Victor Guzman and Melba Jimenez pose for a photograph with their 37 adopted children as they undergo self-quarantine together in their home during the coronavirus disease (COVID-19) outbreak, in San Jose, Costa Rica, on May 4, 2020. (REUTERS/Juan Carlos Ulate)
Coronavirus lockdowns present a plethora of challenges for families suddenly forced to spend weeks on end under one roof. But try hunkering down at home with 31 kids.
Costa Rican couple Melba Jimenez and Victor Guzman, parents to 31 adopted children living in their home, have done just that for the past six weeks as the pandemic widened in Latin America.
"This is about life or death. We have to take care of ourselves," said Jimenez, a retired fashion design worker. "We have to do it out of love and out of responsibility."
Aged between 3 and 25, their charges are among over 150 children the couple have taken in over the past four decades, after doctors saved one of their six biological offspring from a brain tumor. Their own six are now grown up and have left home.
Their adopted children at least have some room to roam, thanks to the spacious home with a large yard in the capital San Jose that an anonymous donor gave the family.
Jimenez, 68, and Guzman, a 74-year-old former sales agent, live off their pensions, though neighbors who admire their dedication to raising children help with food and clothing.
Keeping the youngsters occupied can be challenging.
"It's an experience that I think is beautiful. It's nice and it's difficult," Jimenez said. "We can't say that everything is easy. ... We have to look for interesting things for them, to change things up, so they don't get stressed out."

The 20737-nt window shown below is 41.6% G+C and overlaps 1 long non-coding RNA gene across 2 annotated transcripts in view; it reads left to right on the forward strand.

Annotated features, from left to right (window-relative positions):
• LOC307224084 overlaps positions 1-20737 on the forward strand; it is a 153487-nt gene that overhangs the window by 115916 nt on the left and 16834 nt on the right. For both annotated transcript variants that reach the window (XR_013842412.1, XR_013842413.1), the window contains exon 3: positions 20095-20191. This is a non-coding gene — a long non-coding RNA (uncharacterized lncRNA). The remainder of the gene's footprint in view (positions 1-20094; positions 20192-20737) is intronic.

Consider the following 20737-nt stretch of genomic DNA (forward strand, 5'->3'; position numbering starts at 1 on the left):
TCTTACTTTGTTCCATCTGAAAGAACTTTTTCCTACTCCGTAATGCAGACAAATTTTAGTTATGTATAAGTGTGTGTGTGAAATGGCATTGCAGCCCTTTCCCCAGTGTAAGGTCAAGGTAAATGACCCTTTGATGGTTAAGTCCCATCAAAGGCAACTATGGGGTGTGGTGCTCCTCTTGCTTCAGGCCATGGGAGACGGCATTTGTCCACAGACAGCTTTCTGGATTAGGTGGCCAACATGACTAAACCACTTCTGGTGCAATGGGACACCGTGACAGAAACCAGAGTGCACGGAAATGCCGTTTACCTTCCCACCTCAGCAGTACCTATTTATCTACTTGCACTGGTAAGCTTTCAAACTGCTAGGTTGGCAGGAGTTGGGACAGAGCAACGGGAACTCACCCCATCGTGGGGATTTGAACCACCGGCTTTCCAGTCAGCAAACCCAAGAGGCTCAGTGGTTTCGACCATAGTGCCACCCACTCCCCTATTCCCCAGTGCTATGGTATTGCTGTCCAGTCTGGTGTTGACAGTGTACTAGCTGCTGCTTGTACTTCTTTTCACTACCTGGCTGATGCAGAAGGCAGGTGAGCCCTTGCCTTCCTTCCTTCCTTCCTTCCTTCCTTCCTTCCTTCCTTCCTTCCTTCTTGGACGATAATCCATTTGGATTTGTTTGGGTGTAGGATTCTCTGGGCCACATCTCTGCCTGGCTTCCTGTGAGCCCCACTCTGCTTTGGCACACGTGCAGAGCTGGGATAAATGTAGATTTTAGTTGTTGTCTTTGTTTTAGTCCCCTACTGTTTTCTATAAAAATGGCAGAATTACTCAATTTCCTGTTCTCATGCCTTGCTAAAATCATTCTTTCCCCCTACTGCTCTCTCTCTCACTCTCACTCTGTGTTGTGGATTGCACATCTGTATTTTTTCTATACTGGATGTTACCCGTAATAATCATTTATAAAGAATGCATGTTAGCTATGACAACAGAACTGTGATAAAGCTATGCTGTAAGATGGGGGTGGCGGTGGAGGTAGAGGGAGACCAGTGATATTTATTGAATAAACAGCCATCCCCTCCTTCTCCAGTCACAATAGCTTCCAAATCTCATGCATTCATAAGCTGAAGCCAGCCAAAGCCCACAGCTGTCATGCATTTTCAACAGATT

They are also living in one of the countries that appears to have dealt most successfully with the crisis. Costa Rica has reported six deaths from the virus and 742 cases, but for weeks the number of people recovering has outstripped new cases.
Daily tasks for the kids include housework like sweeping and cooking, and helping the younger ones with homework.
Older siblings are entrusted with chores beyond the front gate, like David Guillen, 21, who goes into town on his bicycle for groceries wearing gloves and a mask.
His younger sister Maritza Martinez said the quarantine presented the rare opportunity to enjoy time with her family.
"I know it's boring to spend time at home," she said. "But you have to find ways to stay entertained, to get off social media, to spend more time with people, something we hardly do anymore."
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